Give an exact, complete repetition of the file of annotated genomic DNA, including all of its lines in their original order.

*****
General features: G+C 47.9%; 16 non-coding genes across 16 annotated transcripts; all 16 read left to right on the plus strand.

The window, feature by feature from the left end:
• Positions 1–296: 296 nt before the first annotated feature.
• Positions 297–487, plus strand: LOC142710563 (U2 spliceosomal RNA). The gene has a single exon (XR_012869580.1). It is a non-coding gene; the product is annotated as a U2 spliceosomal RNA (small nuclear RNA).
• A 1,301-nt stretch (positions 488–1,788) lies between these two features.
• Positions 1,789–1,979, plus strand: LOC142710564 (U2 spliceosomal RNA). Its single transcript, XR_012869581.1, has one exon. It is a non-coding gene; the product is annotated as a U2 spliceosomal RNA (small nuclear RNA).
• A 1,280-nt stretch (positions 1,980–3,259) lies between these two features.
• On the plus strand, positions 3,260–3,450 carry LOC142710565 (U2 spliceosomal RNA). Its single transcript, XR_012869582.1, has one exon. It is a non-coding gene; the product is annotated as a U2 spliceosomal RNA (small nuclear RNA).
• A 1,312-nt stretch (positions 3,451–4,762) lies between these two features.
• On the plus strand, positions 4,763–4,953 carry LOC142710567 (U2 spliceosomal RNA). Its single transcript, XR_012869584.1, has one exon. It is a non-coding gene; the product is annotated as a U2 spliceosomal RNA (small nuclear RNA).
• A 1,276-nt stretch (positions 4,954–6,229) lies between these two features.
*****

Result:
General features: G+C 47.9%; 16 non-coding genes across 16 annotated transcripts; all 16 read left to right on the plus strand.

The window, feature by feature from the left end:
• Positions 1–296: 296 nt before the first annotated feature.
• Positions 297–487, plus strand: LOC142710563 (U2 spliceosomal RNA). The gene has a single exon (XR_012869580.1). It is a non-coding gene; the product is annotated as a U2 spliceosomal RNA (small nuclear RNA).
• A 1,301-nt stretch (positions 488–1,788) lies between these two features.
• Positions 1,789–1,979, plus strand: LOC142710564 (U2 spliceosomal RNA). Its single transcript, XR_012869581.1, has one exon. It is a non-coding gene; the product is annotated as a U2 spliceosomal RNA (small nuclear RNA).
• A 1,280-nt stretch (positions 1,980–3,259) lies between these two features.
• On the plus strand, positions 3,260–3,450 carry LOC142710565 (U2 spliceosomal RNA). Its single transcript, XR_012869582.1, has one exon. It is a non-coding gene; the product is annotated as a U2 spliceosomal RNA (small nuclear RNA).
• A 1,312-nt stretch (positions 3,451–4,762) lies between these two features.
• On the plus strand, positions 4,763–4,953 carry LOC142710567 (U2 spliceosomal RNA). Its single transcript, XR_012869584.1, has one exon. It is a non-coding gene; the product is annotated as a U2 spliceosomal RNA (small nuclear RNA).
• A 1,276-nt stretch (positions 4,954–6,229) lies between these two features.